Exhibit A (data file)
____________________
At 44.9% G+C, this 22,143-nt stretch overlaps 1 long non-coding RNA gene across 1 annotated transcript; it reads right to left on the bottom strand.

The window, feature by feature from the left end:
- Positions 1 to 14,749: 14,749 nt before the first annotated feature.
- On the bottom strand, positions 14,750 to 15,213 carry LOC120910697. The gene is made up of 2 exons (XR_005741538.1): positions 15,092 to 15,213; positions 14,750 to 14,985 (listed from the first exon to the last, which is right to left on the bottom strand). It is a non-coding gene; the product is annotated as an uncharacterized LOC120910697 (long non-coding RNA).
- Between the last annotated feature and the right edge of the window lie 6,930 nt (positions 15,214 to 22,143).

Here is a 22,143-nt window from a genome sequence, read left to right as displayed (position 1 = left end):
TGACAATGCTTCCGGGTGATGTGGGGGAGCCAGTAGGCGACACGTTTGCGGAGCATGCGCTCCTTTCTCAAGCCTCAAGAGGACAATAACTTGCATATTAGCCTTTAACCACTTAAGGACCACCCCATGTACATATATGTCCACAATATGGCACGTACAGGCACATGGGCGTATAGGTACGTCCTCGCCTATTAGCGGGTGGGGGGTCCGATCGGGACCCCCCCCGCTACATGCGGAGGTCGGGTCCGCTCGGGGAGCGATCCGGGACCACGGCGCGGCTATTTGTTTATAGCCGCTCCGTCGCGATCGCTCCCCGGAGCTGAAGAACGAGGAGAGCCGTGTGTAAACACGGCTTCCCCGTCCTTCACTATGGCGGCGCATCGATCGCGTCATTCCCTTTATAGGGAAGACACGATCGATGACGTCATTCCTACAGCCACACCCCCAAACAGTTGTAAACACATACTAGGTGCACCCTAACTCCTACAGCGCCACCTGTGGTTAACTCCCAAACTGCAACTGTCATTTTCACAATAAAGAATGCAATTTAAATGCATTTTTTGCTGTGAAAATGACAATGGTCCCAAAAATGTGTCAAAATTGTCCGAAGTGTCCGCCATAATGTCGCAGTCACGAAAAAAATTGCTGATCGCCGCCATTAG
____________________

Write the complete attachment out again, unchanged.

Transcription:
At 44.9% G+C, this 22,143-nt stretch overlaps 1 long non-coding RNA gene across 1 annotated transcript; it reads right to left on the bottom strand.

The window, feature by feature from the left end:
- Positions 1 to 14,749: 14,749 nt before the first annotated feature.
- On the bottom strand, positions 14,750 to 15,213 carry LOC120910697. The gene is made up of 2 exons (XR_005741538.1): positions 15,092 to 15,213; positions 14,750 to 14,985 (listed from the first exon to the last, which is right to left on the bottom strand). It is a non-coding gene; the product is annotated as an uncharacterized LOC120910697 (long non-coding RNA).
- Between the last annotated feature and the right edge of the window lie 6,930 nt (positions 15,214 to 22,143).

Here is a 22,143-nt window from a genome sequence, read left to right as displayed (position 1 = left end):
TGACAATGCTTCCGGGTGATGTGGGGGAGCCAGTAGGCGACACGTTTGCGGAGCATGCGCTCCTTTCTCAAGCCTCAAGAGGACAATAACTTGCATATTAGCCTTTAACCACTTAAGGACCACCCCATGTACATATATGTCCACAATATGGCACGTACAGGCACATGGGCGTATAGGTACGTCCTCGCCTATTAGCGGGTGGGGGGTCCGATCGGGACCCCCCCCGCTACATGCGGAGGTCGGGTCCGCTCGGGGAGCGATCCGGGACCACGGCGCGGCTATTTGTTTATAGCCGCTCCGTCGCGATCGCTCCCCGGAGCTGAAGAACGAGGAGAGCCGTGTGTAAACACGGCTTCCCCGTCCTTCACTATGGCGGCGCATCGATCGCGTCATTCCCTTTATAGGGAAGACACGATCGATGACGTCATTCCTACAGCCACACCCCCAAACAGTTGTAAACACATACTAGGTGCACCCTAACTCCTACAGCGCCACCTGTGGTTAACTCCCAAACTGCAACTGTCATTTTCACAATAAAGAATGCAATTTAAATGCATTTTTTGCTGTGAAAATGACAATGGTCCCAAAAATGTGTCAAAATTGTCCGAAGTGTCCGCCATAATGTCGCAGTCACGAAAAAAATTGCTGATCGCCGCCATTAG